“Single-Payer FAQ”. Physicians for a National Health Program. Retrieved May 30th, 2008 – “Why not make people who are higher risk pay higher premiums?
Experience-rated insurance requires higher risk people to pay higher premiums. This approach says that people who have had cancer in the past, or who have chronic conditions like diabetes and hypertension, or who have had dangerous exposures to substances like asbestos, must pay more because they are at higher risk of using health services. Experience rating allows insurance companies to cherry-pick the healthiest people and either refuse to insure the sickest or, what amounts to the same thing, charge prohibitively high rates. This approach makes no sense. The whole point of insurance is to spread the risk so that everyone is covered. If you raise premiums – and thereby exclude from coverage – those people unfortunate enough to be sick, you defeat the point of both insurance and the health care system. Genetic conditions, childhood diseases, accidents, injuries and income distribution (or how much equality there is in a society) play a much bigger role in people’s health than “individual lifestyle” factors. And we know that even for motivated patients, alcohol and tobacco cessation are difficult, and medical weight loss nearly impossible. We need public health, primary care and education programs to try to prevent disease, but punishing patients once they are ill is inhumane and counterproductive.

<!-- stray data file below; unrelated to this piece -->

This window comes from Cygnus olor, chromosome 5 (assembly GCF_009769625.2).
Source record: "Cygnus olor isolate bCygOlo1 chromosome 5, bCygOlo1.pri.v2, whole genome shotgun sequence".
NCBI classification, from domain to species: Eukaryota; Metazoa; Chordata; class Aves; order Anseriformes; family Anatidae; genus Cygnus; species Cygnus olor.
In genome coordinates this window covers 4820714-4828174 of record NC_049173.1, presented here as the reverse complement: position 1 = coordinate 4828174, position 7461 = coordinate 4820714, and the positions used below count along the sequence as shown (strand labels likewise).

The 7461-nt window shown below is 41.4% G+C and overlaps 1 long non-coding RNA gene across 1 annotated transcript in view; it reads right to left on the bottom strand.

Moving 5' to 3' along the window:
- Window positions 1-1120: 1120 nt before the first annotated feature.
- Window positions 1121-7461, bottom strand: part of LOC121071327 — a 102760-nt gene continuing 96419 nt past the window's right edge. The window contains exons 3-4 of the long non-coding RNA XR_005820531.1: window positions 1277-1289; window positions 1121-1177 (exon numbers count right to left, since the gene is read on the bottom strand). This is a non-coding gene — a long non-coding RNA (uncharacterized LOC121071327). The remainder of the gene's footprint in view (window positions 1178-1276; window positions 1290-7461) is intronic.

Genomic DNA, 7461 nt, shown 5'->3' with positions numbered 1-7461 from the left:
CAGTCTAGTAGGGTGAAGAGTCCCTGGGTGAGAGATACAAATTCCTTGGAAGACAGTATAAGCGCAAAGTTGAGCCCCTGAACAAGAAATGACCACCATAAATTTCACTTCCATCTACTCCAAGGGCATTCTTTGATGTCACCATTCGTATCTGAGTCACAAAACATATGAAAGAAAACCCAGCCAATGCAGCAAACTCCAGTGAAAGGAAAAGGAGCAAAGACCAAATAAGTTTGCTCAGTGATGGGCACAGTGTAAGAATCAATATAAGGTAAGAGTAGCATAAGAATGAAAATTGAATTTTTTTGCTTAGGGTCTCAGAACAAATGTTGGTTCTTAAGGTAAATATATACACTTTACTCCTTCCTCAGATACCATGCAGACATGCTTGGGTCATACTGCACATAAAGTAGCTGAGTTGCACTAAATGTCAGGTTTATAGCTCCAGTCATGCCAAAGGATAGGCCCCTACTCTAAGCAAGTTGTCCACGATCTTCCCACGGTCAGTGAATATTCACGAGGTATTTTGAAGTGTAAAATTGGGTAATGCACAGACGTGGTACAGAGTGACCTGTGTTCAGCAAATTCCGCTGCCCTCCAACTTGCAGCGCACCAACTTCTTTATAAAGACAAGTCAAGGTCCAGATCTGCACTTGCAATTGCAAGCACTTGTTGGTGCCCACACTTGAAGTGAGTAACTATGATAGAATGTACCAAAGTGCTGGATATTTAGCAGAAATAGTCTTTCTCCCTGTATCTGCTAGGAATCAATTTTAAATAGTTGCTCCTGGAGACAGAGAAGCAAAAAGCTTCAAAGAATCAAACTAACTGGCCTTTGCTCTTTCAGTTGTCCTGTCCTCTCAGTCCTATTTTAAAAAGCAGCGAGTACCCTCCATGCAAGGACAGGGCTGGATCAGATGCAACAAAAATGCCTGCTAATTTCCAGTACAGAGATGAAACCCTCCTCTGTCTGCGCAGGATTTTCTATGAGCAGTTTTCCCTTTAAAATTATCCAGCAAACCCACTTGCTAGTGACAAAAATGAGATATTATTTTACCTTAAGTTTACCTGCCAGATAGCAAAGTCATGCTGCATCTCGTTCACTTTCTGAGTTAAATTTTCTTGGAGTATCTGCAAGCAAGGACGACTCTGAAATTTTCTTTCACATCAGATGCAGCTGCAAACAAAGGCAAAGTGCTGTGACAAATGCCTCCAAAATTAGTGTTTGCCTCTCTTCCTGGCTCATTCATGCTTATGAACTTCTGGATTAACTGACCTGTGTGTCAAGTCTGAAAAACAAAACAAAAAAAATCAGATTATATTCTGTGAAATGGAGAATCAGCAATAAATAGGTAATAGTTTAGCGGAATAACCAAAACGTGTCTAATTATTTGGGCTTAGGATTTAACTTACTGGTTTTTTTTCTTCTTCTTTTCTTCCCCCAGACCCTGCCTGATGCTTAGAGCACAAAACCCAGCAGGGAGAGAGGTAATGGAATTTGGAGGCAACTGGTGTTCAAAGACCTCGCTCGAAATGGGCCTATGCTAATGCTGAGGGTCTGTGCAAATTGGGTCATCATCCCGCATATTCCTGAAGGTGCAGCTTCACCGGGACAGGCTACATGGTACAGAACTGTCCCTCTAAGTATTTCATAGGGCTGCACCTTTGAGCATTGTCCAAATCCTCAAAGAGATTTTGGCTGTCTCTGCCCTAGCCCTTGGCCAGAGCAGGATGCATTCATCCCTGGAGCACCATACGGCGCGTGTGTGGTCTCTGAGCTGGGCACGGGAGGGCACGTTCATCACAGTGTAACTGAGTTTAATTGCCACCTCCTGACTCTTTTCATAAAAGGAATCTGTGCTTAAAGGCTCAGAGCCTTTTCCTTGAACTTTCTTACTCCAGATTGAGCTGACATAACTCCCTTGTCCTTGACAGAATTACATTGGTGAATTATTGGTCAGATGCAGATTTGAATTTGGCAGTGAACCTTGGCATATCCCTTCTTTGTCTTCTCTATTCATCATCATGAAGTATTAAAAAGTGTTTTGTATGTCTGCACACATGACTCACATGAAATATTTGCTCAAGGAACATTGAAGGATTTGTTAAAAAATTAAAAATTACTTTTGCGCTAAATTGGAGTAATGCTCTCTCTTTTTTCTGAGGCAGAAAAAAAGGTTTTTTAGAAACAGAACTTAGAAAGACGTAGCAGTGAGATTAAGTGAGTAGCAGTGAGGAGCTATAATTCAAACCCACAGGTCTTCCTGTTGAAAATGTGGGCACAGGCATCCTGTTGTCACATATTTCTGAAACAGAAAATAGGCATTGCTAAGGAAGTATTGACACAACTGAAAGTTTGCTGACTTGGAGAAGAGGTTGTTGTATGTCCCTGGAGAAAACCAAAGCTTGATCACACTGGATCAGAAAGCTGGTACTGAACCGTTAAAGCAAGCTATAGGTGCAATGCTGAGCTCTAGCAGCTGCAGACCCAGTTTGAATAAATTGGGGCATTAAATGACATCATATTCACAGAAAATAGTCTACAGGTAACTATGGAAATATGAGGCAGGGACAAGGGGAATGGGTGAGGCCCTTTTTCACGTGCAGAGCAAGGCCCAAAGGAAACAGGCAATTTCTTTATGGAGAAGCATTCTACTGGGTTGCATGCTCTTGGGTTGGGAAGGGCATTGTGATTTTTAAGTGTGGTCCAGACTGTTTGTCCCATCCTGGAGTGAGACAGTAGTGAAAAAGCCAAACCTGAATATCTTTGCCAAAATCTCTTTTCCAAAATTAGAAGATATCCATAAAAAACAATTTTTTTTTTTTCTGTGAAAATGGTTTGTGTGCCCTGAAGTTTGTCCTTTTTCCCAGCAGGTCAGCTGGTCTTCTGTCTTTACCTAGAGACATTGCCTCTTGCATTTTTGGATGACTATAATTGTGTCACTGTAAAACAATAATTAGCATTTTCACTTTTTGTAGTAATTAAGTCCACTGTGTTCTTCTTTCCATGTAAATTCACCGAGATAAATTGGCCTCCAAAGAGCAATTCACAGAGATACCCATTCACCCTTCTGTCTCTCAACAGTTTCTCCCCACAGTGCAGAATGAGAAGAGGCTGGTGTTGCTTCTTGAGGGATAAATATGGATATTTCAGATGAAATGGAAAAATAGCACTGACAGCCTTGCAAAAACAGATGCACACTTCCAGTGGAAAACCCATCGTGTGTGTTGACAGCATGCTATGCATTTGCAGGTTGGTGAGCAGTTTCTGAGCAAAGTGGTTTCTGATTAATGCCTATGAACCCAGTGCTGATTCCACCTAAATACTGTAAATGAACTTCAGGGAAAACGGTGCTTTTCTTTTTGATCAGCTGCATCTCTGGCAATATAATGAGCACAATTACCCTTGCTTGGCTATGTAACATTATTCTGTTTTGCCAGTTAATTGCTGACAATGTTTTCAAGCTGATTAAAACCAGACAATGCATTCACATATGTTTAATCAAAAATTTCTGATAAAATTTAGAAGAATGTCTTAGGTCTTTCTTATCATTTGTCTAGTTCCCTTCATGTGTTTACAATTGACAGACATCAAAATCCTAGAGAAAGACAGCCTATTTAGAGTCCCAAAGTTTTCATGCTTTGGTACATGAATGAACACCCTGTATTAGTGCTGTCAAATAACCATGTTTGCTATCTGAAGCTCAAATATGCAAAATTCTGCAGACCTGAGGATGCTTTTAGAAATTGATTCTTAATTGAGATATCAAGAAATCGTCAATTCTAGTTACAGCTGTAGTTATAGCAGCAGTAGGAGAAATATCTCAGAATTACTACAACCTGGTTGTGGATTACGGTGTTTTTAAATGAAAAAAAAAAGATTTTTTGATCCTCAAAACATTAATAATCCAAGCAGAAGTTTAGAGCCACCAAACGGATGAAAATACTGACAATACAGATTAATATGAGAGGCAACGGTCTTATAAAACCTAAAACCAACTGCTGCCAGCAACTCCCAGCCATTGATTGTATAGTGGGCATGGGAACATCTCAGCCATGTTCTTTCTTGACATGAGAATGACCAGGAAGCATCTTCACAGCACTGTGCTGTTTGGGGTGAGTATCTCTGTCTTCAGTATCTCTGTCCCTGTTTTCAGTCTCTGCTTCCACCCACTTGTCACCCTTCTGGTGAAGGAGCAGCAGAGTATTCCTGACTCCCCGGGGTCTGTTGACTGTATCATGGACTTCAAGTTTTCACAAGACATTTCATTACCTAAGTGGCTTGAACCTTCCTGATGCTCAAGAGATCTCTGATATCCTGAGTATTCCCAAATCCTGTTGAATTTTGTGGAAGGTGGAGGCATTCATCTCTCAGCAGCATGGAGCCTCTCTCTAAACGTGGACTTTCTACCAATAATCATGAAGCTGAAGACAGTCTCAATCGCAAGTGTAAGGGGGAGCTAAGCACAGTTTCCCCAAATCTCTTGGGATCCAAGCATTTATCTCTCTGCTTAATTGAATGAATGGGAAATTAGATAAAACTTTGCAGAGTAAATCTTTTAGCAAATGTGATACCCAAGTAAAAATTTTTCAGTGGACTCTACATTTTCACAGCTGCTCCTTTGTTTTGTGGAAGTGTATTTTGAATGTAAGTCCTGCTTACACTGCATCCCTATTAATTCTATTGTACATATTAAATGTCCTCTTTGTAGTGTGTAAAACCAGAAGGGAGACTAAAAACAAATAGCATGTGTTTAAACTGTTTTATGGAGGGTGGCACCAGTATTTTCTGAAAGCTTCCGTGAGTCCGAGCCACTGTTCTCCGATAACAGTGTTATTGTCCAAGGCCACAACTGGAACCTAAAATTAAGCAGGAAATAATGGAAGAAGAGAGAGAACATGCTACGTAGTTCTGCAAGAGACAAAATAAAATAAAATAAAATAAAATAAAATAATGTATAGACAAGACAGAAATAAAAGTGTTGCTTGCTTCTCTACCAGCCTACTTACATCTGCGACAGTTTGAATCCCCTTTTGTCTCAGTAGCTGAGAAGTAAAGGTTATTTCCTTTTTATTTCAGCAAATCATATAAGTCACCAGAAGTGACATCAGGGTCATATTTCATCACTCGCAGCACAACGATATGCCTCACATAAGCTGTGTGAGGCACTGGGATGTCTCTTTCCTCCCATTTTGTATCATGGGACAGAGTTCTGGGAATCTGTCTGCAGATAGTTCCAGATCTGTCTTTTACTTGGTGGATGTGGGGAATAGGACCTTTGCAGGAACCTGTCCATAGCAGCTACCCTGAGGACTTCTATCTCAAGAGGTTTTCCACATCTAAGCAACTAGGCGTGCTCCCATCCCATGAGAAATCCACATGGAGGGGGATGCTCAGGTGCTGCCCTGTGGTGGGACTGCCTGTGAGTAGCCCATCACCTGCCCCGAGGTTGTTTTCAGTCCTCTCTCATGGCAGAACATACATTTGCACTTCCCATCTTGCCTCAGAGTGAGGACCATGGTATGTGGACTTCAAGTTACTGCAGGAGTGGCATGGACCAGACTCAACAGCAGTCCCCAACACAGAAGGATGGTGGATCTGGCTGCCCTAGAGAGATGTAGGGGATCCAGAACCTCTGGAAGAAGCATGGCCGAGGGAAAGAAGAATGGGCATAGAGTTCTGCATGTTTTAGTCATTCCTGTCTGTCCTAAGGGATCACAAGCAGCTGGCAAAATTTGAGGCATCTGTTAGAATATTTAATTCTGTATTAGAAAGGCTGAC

Community-rated health insurance is the socially fair approach. It spreads the risks evenly among all the insured. It removes the punitive element. It does not discriminate against the very sick, nor against those of us who are at higher risk because of our age (say, over 50) or our gender (reproductive-age females have higher health expenses than men, for obvious reasons).
Health care should be organized as a public service, like a fire department. A health system organized as a business is discriminatory and accountable to no one. At some point in our lives all of us will predictably need health care. Hence health insurance is unlike any other form of insurance; we all are involved.”